And then there's streaming. Microsoft's Project xCloud and Google Stadia may be grabbing all the headlines, but PlayStation Now is currently the most popular service. Sony hasn't heavily promoted the concept since it went live five years ago, but that changed last month with a price cut, the addition of some major games (including God of War) and a global marketing campaign. Ryan says that the results have been a 50% increase in subscribers to one million customers in just 30 days.
"We are taking this very seriously. The commitment we've made in terms of price cuts, the investment in content, the marketing campaign... It's a pretty vivid illustration of that seriousness. We've been doing this for a number of years and very quietly we've been taking an awful lot from it.
"We had an important inflection point earlier this year, when we were able to bring the last seven data centres online for Scandinavia, Italy and Spain, which gave us blanket coverage of Western Europe. That was a game changing moment, because as somebody who spent a lot of time in Europe, I was nervous talking too much about a service that a German player could enjoy but an Italian gamer could not. So we were switching on the lights at the various data centres and that process was rather time consuming. Only when we got to the point where we have the whole of Western Europe could we have a proper conversation with the European community and start to take this seriously."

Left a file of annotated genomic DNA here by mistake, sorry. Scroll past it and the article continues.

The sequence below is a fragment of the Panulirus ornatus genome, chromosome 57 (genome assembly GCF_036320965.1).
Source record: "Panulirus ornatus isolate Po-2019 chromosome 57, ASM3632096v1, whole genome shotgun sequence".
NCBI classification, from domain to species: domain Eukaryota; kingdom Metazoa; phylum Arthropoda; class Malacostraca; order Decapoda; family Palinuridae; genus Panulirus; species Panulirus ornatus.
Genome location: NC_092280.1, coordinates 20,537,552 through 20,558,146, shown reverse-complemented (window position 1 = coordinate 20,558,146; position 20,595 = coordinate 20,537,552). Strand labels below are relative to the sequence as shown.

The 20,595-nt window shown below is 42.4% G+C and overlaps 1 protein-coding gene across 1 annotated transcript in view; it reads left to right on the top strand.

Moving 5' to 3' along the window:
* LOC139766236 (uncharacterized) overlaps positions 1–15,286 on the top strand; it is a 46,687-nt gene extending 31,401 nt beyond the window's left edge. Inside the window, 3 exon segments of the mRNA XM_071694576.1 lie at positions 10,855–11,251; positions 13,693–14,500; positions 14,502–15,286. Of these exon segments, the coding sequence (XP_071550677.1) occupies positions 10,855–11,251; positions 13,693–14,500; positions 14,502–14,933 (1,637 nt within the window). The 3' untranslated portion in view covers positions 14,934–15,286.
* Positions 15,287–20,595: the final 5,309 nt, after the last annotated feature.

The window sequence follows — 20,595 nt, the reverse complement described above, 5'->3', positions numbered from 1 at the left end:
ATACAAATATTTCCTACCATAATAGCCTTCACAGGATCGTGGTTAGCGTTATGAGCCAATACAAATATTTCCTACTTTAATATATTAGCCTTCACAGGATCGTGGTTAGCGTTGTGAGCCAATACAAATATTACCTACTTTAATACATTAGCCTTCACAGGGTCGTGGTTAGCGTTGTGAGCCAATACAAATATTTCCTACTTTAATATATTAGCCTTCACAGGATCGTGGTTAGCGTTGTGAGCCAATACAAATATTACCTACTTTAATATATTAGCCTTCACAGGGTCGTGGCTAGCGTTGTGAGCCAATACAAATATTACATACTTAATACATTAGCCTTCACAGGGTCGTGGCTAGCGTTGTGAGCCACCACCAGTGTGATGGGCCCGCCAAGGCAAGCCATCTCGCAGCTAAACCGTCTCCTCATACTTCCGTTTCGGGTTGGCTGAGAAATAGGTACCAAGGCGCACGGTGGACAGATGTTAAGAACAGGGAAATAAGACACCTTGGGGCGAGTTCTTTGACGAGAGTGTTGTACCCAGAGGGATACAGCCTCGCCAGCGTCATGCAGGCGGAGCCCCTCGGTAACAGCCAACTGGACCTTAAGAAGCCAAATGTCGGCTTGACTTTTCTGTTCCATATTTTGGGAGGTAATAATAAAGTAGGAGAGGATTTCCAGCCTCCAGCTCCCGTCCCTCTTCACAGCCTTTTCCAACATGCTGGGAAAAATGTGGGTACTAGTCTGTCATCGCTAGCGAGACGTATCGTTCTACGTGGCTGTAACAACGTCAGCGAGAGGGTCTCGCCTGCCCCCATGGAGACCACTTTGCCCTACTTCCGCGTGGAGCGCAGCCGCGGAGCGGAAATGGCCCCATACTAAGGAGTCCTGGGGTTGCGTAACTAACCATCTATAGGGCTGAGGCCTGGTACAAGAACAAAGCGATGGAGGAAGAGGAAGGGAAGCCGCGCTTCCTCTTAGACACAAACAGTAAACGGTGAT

PlayStation Now is a more compelling offer today, but Sony has resisted putting new games into the service. Microsoft's does that with its Game Pass subscription offering, with every new Xbox first party game available to subscribers.
"It's an area that is fast changing and fluid," notes Ryan. "The nature and scale of some of the first party games that we are making leads us to think that, right now, it's better to spend energy on making sure that the launch of those games is a massive entertainment event. I would cite God of War and Spider-Man, and The Last of Us 2 next year will fall into that category.
"That's where we stand right now. But our stance on the inclusion of first party games in PlayStation Now in terms of what we've done this month is very different to our stance 12 months ago. I don't want to say this is what PlayStation Now is going to be like forever. But certainly right now, given how some of our first party IP is incredibly special and valuable, we just want to treat them with amazing care and respect, and have those launches be clean and pure."
Yet if subscription was to become the new normal for games, the business might need to change again. Microsoft is aggressively acquiring developers and not so they can sell more boxes, or downloads, or even more consoles -- they're doing it to attract more subscribers. PlayStation already has a large number of studios, including the recently acquired Insomniac, but is it enough?
"We are always looking, but we are careful about who we look at and talk to. Buying studios right now is a very expensive undertaking. It is most definitely a seller's market. There is room for us to do more in that area, but we have to make sure that the company is right. The integration side of things... which is a boring business thing to talk about, but the world is littered with illustrations of that going catastrophically wrong post-acquisition.
"So we have to have confidence around that. It has to sit well with our portfolio. It's a very different world to the one when we acquired Guerrilla in 2005. You need to exercise a great deal of attention."
With all this in mind, perhaps it was inevitable for PlayStation to change. It has the games, the audience and the brand; now it needs to make sure it can move fast enough to react to whatever happens next.